Seven Things to Do in Akureyri

There are plenty of other things to do and see around Akureyri, like visiting the magnificent cathedral that dominates the skyline, the Akureyri Art Museum, the Hof Cultural Center, and the botanical gardens. For a city this small, there's a lot going on.

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Akureyri is Iceland’s unofficial northern capital and the country's second-largest city. You might wonder why it’s considered a city with a population of just 18,000, but there are so many things to do in Akureyri that this distinction is more than justified. What are the best activities in this small metropolis?

Whale watching

Akureyri is located near the top of the longest fjord in Iceland, Eyjafjörður. This has economic significance, as it functions as the country’s major port. Fishing is traditionally the main industry, with two of the country’s five biggest fisheries based in Akureyri.

In recent years, tourism has become more important, and the fjord plays a key role. It offers visitors on cruise ships easy access to the town, and it also plays host to marine mammals. Bottlenose, minke and even humpback whales can be spotted, sometimes right in front of the city.

Diving to a hydrothermal chimney

It doesn’t happen often, but the chance to see the world’s biggest mammals might be overshadowed by something else in Eyjafjörður. Hydrothermal vents are created when seawater seeps through breaks in the ocean floor, through the earth’s crust. The seawater then comes back to the surface through vents, having been geothermally heated.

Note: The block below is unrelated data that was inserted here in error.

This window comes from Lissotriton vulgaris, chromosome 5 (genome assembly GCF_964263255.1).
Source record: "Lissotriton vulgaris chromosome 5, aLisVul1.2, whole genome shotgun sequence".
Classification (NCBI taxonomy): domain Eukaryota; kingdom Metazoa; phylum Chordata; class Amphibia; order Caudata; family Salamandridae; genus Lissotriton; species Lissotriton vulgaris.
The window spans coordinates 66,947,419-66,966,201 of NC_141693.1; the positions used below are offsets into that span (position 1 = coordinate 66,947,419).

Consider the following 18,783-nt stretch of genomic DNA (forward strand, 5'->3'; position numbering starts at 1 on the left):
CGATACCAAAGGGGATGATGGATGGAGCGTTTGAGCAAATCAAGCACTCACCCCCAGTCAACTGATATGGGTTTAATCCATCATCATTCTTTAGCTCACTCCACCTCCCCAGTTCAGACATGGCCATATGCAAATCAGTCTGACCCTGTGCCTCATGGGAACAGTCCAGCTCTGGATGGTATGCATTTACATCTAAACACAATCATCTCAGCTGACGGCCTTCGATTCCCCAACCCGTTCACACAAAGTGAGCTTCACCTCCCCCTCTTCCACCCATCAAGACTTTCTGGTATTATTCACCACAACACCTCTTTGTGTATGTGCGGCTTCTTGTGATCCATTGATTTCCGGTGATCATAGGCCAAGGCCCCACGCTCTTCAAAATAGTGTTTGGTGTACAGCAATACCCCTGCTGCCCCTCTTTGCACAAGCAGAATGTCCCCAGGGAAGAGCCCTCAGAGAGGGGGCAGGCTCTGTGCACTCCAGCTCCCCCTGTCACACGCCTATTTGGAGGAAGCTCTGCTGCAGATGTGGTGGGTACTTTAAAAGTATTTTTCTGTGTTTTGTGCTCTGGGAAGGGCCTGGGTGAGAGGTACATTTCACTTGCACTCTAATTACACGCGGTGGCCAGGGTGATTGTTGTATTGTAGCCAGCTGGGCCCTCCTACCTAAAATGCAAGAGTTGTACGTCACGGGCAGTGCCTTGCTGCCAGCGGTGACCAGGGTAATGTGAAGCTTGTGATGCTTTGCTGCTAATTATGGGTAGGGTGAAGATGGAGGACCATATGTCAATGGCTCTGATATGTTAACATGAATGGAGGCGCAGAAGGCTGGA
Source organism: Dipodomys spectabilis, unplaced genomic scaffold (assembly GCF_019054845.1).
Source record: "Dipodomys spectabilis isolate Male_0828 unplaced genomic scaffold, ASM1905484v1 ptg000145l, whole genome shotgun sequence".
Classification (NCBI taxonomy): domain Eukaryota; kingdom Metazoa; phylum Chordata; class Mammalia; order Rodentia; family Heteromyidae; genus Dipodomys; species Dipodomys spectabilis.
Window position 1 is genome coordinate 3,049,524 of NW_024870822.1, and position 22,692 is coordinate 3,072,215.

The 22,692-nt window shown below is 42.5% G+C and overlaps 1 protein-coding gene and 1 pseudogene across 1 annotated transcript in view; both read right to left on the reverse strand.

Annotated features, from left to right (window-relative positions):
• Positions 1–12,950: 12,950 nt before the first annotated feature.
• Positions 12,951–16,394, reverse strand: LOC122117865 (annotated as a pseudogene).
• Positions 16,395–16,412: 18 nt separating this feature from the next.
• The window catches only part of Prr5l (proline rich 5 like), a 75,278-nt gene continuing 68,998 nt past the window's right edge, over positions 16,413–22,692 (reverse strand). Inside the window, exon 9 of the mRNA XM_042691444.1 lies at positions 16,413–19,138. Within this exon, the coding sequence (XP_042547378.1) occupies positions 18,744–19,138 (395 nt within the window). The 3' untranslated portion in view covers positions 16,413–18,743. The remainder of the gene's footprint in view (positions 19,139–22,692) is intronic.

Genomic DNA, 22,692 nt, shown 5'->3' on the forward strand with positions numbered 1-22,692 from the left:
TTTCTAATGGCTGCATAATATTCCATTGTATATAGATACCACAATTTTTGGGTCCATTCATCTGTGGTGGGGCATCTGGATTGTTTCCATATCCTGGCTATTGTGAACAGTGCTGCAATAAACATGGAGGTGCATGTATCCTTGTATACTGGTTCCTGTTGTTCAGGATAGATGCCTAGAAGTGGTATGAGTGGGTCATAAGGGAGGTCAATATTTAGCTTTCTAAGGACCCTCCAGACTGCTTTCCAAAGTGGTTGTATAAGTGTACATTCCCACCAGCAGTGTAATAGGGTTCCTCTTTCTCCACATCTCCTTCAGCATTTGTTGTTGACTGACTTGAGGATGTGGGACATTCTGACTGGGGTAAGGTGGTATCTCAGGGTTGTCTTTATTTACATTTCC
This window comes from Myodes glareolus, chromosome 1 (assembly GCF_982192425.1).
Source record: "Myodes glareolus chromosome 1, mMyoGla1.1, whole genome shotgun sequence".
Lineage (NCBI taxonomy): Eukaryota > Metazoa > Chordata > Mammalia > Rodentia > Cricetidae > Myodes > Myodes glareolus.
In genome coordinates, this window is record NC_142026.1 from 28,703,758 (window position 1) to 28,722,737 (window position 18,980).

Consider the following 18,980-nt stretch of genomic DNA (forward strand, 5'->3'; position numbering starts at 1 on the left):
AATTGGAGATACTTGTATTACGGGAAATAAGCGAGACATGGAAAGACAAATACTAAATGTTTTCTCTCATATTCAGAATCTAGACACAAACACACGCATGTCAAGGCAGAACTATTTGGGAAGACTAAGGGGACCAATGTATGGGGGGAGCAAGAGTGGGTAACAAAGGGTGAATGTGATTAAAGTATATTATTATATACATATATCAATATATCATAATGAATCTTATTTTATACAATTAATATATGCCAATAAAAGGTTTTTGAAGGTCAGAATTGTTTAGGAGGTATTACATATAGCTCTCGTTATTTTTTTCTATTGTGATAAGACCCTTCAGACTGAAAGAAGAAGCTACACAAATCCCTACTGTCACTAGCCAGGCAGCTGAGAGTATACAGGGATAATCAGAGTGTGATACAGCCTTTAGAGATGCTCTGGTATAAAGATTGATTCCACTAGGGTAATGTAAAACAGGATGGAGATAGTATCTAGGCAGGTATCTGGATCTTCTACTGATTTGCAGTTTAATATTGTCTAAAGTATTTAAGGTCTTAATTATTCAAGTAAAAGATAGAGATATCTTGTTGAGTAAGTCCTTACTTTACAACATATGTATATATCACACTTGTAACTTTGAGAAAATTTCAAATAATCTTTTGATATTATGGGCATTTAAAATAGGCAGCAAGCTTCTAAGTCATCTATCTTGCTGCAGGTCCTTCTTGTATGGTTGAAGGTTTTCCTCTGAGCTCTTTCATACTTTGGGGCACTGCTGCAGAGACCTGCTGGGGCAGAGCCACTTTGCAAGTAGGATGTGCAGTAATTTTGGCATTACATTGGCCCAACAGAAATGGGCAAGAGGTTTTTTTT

This phenomenon is exceptionally rare, with most of the world’s hydrothermal vents found thousands of feet underwater. The tip of the Strytan hydrothermal vent, however, is just 50 feet below Eyjafjörður’s surface. It’s the only such vent in the world that’s shallow enough to be reached by scuba divers, making for a truly unique thing to do in Akureyri.

Hiking around the top of a volcano

About a one-and-a-half-hour drive from Akureyri, you’ll find Hverfjall volcano. It erupted 2,800–2,900 years ago, leaving behind a giant crater about two-thirds of a mile in diameter. The crater’s circumference is now a popular hiking trail, with views into the 450-foot-deep hole on one side and vistas of Lake Mývatn and surrounding mountains on the other.

Visiting Lake Mývatn

After having fun at the volcano, you could head to the nearby Lake Mývatn, which was also formed by a volcanic eruption. The lake is famous for bird watching, with more duck species being seen there than anywhere else in the world.

Enjoying some skiing

Akureyri is just three miles from one of Iceland’s best ski resorts, Hlíðarfjall. The slopes at the resort extend as high as nearly a mile above sea level, giving you not only an excellent descent but a prime view of the Eyjafjörður fjord. Skiing is available for up to 180 days per year.

Enjoying a local delicacy

Perhaps the most famous — and indulgent — local delicacy is the akureyringur. Putting chips in your sandwich might not sound like the most creative idea, so perhaps it’s the mixture of mayonnaise and ketchup, known as kokteilsósa, that makes it so popular.

Fine dining

For a fine dining experience, you can enjoy a delicious local meal with a view of the fjord. There are a few restaurants to choose from, but while you’re in Akureyri be sure to try some local cuisine.

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